Was that confusing? It is a little complicated but basically the United States will definitely advance with a win, will probably advance with a tie, and really, really should try not to lose against Portugal because then they might actually have to beat the Germans on Thursday.
So, What’s Going to Happen?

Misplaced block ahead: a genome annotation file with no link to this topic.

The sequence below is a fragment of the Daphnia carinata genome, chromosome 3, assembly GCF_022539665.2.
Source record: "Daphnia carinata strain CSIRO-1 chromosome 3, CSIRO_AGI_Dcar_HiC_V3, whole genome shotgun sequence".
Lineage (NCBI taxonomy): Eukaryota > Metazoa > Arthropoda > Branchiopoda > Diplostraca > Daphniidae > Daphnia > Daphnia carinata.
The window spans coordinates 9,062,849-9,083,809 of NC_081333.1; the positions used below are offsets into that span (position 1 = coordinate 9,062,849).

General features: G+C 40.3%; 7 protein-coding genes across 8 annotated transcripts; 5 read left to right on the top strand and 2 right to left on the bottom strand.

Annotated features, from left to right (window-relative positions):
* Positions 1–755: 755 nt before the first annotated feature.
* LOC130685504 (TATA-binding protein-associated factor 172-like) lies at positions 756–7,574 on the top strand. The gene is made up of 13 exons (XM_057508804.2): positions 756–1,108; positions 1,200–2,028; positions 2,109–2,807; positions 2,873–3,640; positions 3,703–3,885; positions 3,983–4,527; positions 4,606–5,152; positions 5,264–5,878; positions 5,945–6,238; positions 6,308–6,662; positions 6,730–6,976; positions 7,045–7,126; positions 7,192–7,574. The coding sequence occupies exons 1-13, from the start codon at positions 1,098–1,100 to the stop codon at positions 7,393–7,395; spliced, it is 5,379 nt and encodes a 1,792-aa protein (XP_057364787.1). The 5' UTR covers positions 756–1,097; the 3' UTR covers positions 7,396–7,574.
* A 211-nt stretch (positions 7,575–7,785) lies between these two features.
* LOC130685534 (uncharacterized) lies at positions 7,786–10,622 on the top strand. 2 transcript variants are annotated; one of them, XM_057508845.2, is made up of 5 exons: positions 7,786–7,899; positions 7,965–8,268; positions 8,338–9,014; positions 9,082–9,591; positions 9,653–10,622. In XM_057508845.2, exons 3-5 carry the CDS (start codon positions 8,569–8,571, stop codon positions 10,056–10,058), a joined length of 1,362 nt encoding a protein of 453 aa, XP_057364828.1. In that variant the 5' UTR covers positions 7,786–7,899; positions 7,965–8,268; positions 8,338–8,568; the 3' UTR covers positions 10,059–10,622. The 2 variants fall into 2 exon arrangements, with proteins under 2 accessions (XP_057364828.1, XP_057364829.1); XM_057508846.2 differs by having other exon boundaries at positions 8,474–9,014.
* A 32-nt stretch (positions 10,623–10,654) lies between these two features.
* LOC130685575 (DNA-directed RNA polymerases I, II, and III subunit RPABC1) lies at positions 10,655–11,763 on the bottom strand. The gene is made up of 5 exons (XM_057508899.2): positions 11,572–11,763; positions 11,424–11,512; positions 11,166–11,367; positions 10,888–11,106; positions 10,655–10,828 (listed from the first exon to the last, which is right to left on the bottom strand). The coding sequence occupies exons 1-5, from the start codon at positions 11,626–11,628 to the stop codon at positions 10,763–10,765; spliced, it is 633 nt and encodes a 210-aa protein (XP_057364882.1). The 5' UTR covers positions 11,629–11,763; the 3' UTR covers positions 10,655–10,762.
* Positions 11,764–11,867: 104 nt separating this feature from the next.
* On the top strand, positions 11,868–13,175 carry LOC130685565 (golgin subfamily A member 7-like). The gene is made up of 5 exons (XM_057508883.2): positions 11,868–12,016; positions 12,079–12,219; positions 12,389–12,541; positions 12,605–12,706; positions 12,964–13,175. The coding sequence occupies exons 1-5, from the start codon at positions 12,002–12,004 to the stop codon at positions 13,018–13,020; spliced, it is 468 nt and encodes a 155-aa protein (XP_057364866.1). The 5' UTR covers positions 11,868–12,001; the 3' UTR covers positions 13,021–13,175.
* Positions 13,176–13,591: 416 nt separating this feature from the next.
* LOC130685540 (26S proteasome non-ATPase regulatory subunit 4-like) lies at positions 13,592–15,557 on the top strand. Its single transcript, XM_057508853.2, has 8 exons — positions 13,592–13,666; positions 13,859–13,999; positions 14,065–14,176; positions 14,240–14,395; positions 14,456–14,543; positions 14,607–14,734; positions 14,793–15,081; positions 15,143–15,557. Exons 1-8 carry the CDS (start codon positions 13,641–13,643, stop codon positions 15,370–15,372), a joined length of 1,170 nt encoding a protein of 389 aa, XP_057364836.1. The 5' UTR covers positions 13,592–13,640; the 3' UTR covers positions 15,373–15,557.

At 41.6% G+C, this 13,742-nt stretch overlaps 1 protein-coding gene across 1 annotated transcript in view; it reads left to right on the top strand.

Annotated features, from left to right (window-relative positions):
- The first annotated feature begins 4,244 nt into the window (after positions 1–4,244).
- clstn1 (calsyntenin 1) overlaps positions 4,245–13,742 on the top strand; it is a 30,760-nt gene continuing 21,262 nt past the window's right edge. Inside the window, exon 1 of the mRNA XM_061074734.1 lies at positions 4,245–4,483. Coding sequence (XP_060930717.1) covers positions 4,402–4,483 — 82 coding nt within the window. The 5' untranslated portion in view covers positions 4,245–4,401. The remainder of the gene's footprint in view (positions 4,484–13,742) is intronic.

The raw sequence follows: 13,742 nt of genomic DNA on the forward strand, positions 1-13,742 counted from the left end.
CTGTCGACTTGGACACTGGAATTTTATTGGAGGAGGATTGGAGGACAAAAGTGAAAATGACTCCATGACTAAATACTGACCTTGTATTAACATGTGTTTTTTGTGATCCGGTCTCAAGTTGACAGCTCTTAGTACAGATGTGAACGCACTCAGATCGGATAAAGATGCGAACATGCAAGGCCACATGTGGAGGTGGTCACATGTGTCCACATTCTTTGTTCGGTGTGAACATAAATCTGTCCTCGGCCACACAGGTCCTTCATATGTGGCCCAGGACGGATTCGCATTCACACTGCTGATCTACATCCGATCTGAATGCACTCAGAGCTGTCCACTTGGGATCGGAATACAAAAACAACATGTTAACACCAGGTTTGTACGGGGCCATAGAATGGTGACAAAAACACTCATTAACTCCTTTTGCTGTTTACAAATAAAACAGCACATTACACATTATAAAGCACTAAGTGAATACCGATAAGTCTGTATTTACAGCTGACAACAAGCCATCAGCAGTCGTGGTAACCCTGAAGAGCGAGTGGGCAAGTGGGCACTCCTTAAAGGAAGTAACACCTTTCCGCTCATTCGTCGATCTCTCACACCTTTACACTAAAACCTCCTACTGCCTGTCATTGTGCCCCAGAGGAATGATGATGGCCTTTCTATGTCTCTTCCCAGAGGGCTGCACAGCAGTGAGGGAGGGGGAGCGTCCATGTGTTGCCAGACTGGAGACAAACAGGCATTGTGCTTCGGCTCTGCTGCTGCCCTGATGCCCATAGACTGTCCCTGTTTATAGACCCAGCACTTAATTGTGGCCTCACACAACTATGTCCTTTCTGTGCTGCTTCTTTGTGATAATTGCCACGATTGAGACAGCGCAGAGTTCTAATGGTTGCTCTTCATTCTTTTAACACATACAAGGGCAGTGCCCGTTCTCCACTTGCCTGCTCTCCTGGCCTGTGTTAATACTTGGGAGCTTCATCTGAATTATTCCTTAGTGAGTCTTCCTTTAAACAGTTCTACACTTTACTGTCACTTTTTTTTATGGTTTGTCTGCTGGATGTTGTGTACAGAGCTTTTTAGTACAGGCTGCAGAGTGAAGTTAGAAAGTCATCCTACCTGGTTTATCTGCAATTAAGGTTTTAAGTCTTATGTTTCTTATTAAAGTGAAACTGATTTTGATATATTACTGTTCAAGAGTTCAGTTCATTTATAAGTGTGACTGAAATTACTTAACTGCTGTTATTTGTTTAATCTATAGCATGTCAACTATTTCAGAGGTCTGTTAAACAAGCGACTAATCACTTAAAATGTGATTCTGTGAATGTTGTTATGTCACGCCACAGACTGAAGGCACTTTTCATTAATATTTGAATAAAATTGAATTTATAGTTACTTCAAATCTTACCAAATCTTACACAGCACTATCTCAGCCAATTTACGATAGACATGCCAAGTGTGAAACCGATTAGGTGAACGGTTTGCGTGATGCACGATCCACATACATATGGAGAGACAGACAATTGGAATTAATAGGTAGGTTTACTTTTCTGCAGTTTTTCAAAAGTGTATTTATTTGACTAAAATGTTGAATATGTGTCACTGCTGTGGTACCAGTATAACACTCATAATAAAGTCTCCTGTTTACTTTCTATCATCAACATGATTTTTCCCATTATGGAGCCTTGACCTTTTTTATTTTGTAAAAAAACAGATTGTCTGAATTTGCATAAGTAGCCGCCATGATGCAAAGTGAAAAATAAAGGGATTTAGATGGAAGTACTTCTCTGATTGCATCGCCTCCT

Two missing defenders and an injured (and annoying!) Ronaldo notwithstanding, Portugal is a much more acclaimed team than the United States, and is favored over the United States. When Germany went up 1-0 against Ghana, I was filled with an overwhelming sense of dread about our game against Portugal. The U.S. team has a habit of snatching defeat from the jaws of victory and so far, everything was going right for the United States. Germany had destroyed Portugal, Portugal was not going to be playing at full strength, and the United States had (honestly) lucked into a win against Ghana. If the Germans had beaten Ghana, they might not have anything to play for in their final game against the U.S. and would be liable to rest their best players and not try too hard to beat us. Everything was going the United States’ way, so of course, I felt everything would soon go horribly wrong. Then Ghana scored two goals and looked like they might beat the Germans. This was bad for the U.S. but I couldn’t help feel good about it. For one thing, Ghana looking so good against Germany validated the United States needing some luck to beat Ghana in the first place. Mostly though, I think I just felt better (and feel better even after Germany and Ghana tied the game,) that the United States won’t be able to luck their way into advancing. The team will have to earn it, and tomorrow, oddly enough, I think they just might do it. Go, go, USA!